Weird. I didn't look through the whole thing.
Compare forms for the exponential:
General:
$\displaystyle e^{j( \omega _0 t + \theta )}$
Yours:
$\displaystyle e^{-(2 + 3j)t}$
Now we can rewrite yours as $\displaystyle \sqrt{26} e^{j(-3t)} \cdot e^{-2t} = \left ( \sqrt{26} e^{-2t} \right ) e^{-3jt}$
It would appear that your signal has an extra time varying amplitude which has the effect of a decay term. (That or you could look at it as having a complex phase term.)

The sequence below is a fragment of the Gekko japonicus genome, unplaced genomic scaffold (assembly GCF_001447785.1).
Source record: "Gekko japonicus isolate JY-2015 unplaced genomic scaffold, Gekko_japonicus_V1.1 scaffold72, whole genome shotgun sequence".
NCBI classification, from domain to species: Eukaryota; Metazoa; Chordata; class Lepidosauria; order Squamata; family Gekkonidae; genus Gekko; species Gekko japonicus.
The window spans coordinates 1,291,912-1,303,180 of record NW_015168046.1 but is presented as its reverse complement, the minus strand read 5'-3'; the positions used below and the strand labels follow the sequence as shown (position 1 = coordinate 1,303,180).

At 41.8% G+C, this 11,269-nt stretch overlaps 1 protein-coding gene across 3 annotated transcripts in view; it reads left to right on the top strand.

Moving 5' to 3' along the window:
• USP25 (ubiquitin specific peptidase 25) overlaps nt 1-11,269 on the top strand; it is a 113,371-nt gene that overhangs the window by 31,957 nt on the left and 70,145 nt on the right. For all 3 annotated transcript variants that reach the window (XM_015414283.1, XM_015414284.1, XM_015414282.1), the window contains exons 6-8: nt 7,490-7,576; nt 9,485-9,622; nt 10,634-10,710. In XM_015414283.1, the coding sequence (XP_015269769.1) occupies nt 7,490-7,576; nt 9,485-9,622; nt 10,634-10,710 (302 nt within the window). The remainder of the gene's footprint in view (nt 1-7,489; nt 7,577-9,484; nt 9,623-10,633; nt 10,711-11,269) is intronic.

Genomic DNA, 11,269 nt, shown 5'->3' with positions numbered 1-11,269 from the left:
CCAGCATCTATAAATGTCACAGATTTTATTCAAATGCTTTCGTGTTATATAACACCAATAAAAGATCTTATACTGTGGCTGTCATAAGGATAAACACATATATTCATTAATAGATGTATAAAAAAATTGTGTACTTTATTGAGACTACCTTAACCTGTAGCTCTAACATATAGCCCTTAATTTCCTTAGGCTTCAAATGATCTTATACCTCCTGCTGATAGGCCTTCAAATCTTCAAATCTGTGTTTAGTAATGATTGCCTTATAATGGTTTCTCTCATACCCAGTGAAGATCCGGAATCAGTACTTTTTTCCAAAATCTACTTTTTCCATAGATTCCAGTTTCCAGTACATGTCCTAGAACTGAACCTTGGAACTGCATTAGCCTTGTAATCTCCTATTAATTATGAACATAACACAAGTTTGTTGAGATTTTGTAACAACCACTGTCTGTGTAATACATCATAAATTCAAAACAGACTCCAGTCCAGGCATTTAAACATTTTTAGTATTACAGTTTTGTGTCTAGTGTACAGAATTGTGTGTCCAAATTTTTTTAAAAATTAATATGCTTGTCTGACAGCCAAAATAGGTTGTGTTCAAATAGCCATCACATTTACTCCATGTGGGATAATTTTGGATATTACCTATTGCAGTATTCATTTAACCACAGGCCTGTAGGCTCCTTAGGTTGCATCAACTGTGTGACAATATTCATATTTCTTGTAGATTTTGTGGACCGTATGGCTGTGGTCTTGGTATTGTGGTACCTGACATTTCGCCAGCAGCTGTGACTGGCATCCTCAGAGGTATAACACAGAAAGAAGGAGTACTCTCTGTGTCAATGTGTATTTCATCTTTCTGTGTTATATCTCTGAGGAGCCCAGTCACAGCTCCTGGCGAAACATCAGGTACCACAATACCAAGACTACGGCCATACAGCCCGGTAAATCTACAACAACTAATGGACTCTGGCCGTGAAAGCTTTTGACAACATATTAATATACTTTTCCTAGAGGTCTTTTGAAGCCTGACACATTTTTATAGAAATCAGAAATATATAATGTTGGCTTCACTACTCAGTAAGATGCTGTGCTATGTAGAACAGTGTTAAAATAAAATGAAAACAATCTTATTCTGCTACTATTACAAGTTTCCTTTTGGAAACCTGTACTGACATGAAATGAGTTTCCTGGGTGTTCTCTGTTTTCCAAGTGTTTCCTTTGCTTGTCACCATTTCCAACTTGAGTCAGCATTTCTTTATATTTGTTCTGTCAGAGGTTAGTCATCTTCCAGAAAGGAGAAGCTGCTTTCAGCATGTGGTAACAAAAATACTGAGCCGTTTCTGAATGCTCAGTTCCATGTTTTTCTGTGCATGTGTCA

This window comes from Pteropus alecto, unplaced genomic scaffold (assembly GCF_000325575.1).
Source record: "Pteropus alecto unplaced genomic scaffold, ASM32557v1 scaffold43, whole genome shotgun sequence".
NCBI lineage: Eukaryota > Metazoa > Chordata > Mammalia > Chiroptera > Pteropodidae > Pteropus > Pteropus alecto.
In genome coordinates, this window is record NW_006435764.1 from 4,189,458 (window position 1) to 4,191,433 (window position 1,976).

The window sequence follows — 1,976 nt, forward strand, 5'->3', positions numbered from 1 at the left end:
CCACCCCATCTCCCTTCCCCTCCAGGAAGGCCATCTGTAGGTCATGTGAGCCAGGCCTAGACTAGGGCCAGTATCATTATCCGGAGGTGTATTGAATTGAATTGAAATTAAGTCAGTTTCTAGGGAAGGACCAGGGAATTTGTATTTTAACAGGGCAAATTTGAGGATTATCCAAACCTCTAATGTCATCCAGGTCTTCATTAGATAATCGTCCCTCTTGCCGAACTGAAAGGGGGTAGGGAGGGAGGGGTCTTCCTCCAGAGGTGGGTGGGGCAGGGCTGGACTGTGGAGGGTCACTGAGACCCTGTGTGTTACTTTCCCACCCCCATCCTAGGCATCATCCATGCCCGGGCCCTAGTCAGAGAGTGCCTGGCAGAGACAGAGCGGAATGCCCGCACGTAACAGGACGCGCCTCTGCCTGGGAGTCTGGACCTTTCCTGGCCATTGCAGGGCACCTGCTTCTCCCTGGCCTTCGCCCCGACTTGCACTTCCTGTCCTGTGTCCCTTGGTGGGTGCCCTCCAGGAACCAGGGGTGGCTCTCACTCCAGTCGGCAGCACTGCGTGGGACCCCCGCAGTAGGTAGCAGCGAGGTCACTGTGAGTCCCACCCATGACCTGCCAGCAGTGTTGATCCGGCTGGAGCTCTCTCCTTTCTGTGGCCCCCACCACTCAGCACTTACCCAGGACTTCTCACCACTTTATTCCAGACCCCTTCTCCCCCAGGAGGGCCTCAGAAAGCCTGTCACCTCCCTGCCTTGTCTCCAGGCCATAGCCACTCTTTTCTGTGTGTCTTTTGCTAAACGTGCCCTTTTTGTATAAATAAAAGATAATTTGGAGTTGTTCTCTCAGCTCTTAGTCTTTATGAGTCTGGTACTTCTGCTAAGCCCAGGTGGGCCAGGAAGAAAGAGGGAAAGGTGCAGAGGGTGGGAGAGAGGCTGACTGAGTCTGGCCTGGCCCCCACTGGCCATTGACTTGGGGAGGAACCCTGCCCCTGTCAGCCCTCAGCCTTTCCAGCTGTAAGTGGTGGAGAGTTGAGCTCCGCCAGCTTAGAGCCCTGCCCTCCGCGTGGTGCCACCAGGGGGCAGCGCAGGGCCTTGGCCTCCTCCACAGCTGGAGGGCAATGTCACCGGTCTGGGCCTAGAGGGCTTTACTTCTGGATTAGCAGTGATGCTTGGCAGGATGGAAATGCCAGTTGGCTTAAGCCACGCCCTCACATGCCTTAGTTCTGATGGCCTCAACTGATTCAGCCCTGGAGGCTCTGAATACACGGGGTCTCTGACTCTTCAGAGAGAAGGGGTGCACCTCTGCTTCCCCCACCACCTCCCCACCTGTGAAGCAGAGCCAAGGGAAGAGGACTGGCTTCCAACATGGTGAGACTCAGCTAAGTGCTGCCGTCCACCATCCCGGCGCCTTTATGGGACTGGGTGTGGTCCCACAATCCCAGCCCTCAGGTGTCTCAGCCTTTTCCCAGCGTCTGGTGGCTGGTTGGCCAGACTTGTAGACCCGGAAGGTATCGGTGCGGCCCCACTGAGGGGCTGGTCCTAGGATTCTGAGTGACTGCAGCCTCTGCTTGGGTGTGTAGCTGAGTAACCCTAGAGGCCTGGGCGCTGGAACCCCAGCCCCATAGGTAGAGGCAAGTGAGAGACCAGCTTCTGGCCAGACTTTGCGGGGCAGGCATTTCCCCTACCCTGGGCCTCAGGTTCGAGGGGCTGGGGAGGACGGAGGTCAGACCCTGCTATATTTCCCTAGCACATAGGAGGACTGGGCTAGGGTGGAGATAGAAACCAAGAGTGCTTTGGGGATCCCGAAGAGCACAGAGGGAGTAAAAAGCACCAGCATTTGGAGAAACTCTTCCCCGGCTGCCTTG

-Dan
this has more than the answer to your question but as an (I assume) an up and coming electronics engineer you need to know all of this.
https://www.electronics-tutorials.ws...x-numbers.html
I've looked over that tutorial and it was very helpful. I guess the very last thing that I am confused about is the e^-2t term. What is it and why is it not a part of the answer for the amplitude?
It's what's known as a decay term. It is part of the amplitude actually. In this case the amplitude is time varying.
If you have a sinusoidal signal $s(t) = |A|e^{j 2\pi f t + \phi}$
And a purely real function $e(t)$ then
$e(t)s(t) = |A e(t)|e^{j 2\pi f t + \phi}$
i.e. the real function contributes only to the amplitude, not to the phase.